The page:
Thursday, July 19, 2018

Back to Africa - What Happens When Things Go Wrong?

I'm travelling back in my mind to continue with the African Travel Agent Study Tour of Kenya.

Soggy Travel Agents
My last African blog post had us arriving in Maasai Mara National Park and unpacking our bags in the glorious Sand River Luxury Tented Camp.   We had scheduled a sunrise balloon tour of The Mara for the next morning which meant we had to rise at 3:30 a.m. in order to make the 2+ hour drive to the rendezvous spot.  Stewards bearing hot coffee awakened us with a knock on the of the little luxuries of life on safari.  

During the night, heavy rains had poured down on the tent, so we knew the roads would not be good.  By the time we gathered in the reception area, the rains had settled into a drizzle, but everyone was in a good humour anticipating our adventure and so we collected our rain gear and headed into the dark night.  I was in the front seat behind the driver.  About a half hour into the drive we landed with a thud.  Stuck!  The other Land Rover was unable to pull us out, so it was decided to continue on with everyone crowded into the second vehicle. 
Me and Mirlin

I was the first to get out of the stuck Rover, and by the light of a flashlight, I stepped onto a small, soggy island formed by two deep water-filled ruts.  It wobbled and I stepped very carefully so as not to slide into the water.  I was lucky.  The island collapsed by the time the last passenger descended and she went crotch high into the water.  In the second Land Rover, I occupied the last and highest seat in the rear with three other passengers.  After losing so much time, the second driver wanted to catch up.  He sped through the night slipping and sliding on the saturated roads.  Suddenly...BOOM!  The Land Rover flew over a large bump,  sending the three of us in the back high into the air and thumping our heads on the roll bar.  We stopped to examine the damage and found three passengers had bloody lumps on their heads.  After a short, soggy discussion, we decided to plod on.  

Talek River entrance to Maasai Mara
The Swollen Talek River
We finally reached our destination, another tented camp, this one on the Talek River.  The sun was just beginning to lighten the grey, cloudy sky and we were glad to exit the Land Rovers.  After examining our wounds and looking at the grey morning, we decided to abandon our plans for the balloon ride.  Merlin, our African Travel escort, arranged for us to be served a hot buffet breakfast and also arranged for us to have temporary use of the camp's rooms to shower and recover.  Our bodies felt the trauma even though no permanent damage had been done.  Mirlin was our hero, making all arrangements efficiently and without being asked.  That just goes to show the value of booking your African trip with a company you can count on to take care of things when they go wrong.  And when you travel, things can almost assuredly go wrong.  Thank you, African Travel!

The next decision involved whether to continue with the scheduled afternoon activity -- a visit to a Maasai boma.  Happily, we unanimously said "yes" to that, and it will be the subject of my next blog.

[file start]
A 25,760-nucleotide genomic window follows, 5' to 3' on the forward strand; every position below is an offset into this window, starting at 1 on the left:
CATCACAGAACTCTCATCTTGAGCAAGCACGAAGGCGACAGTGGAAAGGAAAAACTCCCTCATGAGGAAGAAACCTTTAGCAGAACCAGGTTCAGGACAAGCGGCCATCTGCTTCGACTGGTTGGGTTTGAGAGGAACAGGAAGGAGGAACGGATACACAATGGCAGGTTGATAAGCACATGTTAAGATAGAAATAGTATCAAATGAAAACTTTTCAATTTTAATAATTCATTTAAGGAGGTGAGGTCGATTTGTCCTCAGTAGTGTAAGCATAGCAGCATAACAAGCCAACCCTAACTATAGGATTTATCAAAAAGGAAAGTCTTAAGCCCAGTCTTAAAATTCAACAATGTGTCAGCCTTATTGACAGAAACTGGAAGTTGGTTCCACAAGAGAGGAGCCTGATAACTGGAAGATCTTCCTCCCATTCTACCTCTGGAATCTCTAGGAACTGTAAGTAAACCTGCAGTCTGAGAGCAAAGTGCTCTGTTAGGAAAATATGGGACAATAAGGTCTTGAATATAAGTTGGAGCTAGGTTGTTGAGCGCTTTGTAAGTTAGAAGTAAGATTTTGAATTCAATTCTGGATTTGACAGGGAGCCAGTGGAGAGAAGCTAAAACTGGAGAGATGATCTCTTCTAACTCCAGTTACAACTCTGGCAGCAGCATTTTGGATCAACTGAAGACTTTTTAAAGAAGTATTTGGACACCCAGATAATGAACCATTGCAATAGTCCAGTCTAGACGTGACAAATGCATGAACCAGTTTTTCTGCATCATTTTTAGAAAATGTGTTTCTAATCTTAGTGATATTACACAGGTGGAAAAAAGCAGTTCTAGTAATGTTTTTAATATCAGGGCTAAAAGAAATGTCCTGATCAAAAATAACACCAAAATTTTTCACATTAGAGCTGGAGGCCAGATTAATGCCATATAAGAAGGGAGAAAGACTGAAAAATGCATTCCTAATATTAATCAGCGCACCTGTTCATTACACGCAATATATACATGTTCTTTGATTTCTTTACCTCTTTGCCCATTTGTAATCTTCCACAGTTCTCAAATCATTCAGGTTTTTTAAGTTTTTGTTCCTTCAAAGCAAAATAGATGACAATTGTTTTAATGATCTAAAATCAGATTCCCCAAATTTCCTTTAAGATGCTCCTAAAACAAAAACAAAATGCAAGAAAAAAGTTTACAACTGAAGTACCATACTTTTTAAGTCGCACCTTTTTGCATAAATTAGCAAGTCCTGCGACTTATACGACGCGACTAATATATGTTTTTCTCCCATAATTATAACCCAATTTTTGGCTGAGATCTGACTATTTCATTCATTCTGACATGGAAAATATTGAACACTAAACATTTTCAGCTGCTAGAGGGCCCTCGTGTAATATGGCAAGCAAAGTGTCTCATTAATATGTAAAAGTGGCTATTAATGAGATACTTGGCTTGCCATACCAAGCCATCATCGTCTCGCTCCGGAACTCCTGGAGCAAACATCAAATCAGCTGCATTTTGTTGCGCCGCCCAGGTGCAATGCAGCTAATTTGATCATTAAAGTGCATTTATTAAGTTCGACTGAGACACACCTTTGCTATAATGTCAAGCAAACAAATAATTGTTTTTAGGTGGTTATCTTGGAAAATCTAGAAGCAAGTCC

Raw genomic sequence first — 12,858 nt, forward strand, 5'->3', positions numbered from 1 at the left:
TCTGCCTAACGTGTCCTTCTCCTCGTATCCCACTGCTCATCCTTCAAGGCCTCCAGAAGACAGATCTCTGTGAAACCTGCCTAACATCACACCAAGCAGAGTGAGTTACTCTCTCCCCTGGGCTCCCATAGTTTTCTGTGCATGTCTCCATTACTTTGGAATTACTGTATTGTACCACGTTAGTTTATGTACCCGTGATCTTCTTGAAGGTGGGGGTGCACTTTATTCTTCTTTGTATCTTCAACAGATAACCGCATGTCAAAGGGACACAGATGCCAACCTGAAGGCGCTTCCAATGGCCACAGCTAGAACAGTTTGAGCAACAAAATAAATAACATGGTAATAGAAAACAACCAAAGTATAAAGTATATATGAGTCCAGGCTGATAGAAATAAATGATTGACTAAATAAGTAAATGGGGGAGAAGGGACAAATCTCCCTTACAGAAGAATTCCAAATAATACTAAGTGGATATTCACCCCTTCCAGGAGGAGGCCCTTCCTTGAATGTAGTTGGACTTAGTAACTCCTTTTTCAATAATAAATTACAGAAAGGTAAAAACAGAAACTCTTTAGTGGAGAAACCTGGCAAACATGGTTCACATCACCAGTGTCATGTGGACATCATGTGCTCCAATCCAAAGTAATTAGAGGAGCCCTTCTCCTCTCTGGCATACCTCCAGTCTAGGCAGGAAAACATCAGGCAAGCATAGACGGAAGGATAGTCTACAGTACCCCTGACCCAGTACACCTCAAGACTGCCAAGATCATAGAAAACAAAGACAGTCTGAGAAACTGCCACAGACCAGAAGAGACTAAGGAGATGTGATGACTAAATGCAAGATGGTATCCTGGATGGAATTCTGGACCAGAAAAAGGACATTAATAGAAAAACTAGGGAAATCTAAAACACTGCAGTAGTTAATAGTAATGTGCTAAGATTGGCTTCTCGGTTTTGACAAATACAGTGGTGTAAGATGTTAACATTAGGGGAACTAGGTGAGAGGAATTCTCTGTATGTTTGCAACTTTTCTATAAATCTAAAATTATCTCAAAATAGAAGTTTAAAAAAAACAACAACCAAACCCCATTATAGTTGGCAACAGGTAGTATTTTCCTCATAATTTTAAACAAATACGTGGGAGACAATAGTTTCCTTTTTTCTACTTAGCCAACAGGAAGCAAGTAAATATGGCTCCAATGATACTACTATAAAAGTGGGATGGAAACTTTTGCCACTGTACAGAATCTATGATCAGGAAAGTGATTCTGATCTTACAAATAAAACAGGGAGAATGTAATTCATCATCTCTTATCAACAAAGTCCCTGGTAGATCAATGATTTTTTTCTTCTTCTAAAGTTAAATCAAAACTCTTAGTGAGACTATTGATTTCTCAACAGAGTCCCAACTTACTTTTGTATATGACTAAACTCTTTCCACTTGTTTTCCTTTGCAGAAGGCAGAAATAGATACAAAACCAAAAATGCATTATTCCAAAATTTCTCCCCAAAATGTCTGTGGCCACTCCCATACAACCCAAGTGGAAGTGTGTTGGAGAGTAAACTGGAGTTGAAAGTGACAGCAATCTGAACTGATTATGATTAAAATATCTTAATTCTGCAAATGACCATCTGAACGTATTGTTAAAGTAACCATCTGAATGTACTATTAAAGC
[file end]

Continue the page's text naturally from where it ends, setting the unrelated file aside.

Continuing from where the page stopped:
Thursday, July 12, 2018

From Canyon to Canyon

Canyon de Chelly Overlook
We started our summer road trip at the Grand Canyon and finished at the Canyon de Chelly.  While not as magnificent or as well known as the Grand Canyon, the Canyon de Chelly has an interesting human history.  It is currently home to the Navajo Indians and a National Monument.  It's steep sandstone walls hide a river bed that is often dry, but is still farmed by Navajos.  If you look closely at the photo, you can see rows of crops as well as cattle wandering up the canyon.  The canyon has been one of the longest continuously inhabited landscapes in the U.S.  It is home to rock art and Ancient Puebloan ruins. 

The gateway to the monument is the town of Chinle, where we stopped and Dwight enjoyed a Navajo taco.  Canyon de Chelly National Monument is located entirely within the boundaries of the Navajo reservation and its operation is a joint venture between the U.S. Park Service the tribe.  To access the Canyon you must be accompanied by a Park Ranger or a Navajo guide; however, one foot trail from the rim into the canyon which visits the "White House" ruins is open to the unaccompanied public.   The highways which run along both the north and south sides of the canyon have overlooks, only one of which we found that was accessible.  Dessert landscape surrounds the canyon. 

We were in touch with the man tiling our floor as we progressed through Arizona and were finally given permission to go home.  We arrived to a new floor, some of which was taped off because it was still drying, and a living room full of  stacked and covered furniture.  It would be awhile before our lives could get back in order, but it was good to be home in spite of the smoke which filled the Animas Valley and our house in the early morning.  The good news was the coming of rain which has continued and finally begun quenching the fire.  The first sign of the impending rain was a long line of dark cloud exuding moisture.  I've been told that the Hopi Indians call this walking rain.  Nothing could provide a better welcome home from our summer road trip! 

Walking rain over the 416 fire